When they returned to campus in the Fall of 1964, galvanized and also sobered by their experiences, they were eager to continue the struggle and to recruit others to join in the fight for racial justice.  But instead they found an administration that, in Savio�s words, was �out of touch.� 

Here [Berkeley and Cal campus] was one of the main outlets in the free part of the country�for recruiting people to go down there [to the South, and it seemed outrageous] that the University would presume to cut this off�because [the southern freedom struggle] was the most important thing going on in the country.  If the university could throttle politics on the campus, then in the spirit of �Which Side Are You On?� they are saying� �we are on the same side as the state of Mississippi.�� It would be shameful not to stand up�

--stand up against UC�s ban on free speech and more specifically on what Savio biographer Robert Cohen has rightly labeled �the University�s attempt to disable the student arm of the civil rights movement" (pp 76-77).

I begin my comments here because I want to remind us that the legacy of the Free Speech Movement is the legacy of Freedom Summer; that the Free Speech Movement and Civil Rights are inseparable, and that the Free Speech Movement could not have happened without student commitment to issues of social justice beyond the campus.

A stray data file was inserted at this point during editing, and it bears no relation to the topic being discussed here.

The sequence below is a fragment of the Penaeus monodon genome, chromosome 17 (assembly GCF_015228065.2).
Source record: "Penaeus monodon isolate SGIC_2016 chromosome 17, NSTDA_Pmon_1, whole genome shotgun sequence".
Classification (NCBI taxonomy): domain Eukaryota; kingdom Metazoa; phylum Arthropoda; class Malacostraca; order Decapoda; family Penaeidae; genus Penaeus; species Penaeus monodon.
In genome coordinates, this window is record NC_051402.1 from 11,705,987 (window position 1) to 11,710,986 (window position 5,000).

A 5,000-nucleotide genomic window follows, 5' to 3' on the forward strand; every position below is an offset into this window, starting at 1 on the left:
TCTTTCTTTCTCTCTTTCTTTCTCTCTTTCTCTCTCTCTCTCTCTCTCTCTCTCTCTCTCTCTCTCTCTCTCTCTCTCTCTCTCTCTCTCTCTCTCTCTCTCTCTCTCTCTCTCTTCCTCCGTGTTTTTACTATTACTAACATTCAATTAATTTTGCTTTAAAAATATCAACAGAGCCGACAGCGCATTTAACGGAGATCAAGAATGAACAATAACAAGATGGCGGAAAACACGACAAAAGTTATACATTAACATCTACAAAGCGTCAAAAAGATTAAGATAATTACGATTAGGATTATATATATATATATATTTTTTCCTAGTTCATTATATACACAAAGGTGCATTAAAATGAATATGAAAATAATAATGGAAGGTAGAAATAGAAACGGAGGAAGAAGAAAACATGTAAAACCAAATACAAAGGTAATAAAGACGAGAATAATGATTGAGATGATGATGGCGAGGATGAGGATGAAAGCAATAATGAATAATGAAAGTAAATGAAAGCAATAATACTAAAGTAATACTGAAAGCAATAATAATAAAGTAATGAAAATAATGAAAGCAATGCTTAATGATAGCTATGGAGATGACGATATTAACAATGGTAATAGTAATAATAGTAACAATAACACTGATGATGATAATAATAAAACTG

So, Fifty years later, where are we now?  What is the legacy not just of free speech on campus, but of Civil Rights, integration and racial justice at UC Berkeley?

It is in an inescapable truth that since the passage of Proposition 209, the so-called California Civil Rights Initiative that ended affirmative action in the state, the University of California has failed the legacy of the Free Speech Movement.  Though we give lip service to diversity, more as a comforting image and corporate commodity, the messy work of a true diversity is no longer a priority at this university.  In the year after Prop 209�s passage, diversity at UC Berkeley completely collapsed, reducing the numbers of students of color by more than half in a single year.